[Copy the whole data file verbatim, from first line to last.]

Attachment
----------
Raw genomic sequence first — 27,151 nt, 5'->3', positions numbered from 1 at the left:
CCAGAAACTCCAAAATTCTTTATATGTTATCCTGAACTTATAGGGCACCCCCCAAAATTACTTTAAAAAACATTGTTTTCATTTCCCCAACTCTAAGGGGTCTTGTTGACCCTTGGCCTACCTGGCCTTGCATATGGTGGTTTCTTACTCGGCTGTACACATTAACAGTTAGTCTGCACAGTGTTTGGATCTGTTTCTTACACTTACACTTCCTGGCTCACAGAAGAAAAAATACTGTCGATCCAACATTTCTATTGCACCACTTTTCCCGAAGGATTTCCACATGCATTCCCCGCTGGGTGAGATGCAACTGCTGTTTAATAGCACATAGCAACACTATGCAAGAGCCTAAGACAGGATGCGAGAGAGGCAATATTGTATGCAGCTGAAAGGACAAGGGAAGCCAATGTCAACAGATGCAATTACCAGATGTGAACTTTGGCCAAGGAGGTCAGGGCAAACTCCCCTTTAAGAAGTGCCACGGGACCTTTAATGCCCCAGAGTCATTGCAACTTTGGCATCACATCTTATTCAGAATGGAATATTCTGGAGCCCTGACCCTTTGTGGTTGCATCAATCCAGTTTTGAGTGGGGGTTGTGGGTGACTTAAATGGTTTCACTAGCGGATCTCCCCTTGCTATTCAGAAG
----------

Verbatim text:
Raw genomic sequence first — 27,151 nt, 5'->3', positions numbered from 1 at the left:
CCAGAAACTCCAAAATTCTTTATATGTTATCCTGAACTTATAGGGCACCCCCCAAAATTACTTTAAAAAACATTGTTTTCATTTCCCCAACTCTAAGGGGTCTTGTTGACCCTTGGCCTACCTGGCCTTGCATATGGTGGTTTCTTACTCGGCTGTACACATTAACAGTTAGTCTGCACAGTGTTTGGATCTGTTTCTTACACTTACACTTCCTGGCTCACAGAAGAAAAAATACTGTCGATCCAACATTTCTATTGCACCACTTTTCCCGAAGGATTTCCACATGCATTCCCCGCTGGGTGAGATGCAACTGCTGTTTAATAGCACATAGCAACACTATGCAAGAGCCTAAGACAGGATGCGAGAGAGGCAATATTGTATGCAGCTGAAAGGACAAGGGAAGCCAATGTCAACAGATGCAATTACCAGATGTGAACTTTGGCCAAGGAGGTCAGGGCAAACTCCCCTTTAAGAAGTGCCACGGGACCTTTAATGCCCCAGAGTCATTGCAACTTTGGCATCACATCTTATTCAGAATGGAATATTCTGGAGCCCTGACCCTTTGTGGTTGCATCAATCCAGTTTTGAGTGGGGGTTGTGGGTGACTTAAATGGTTTCACTAGCGGATCTCCCCTTGCTATTCAGAAG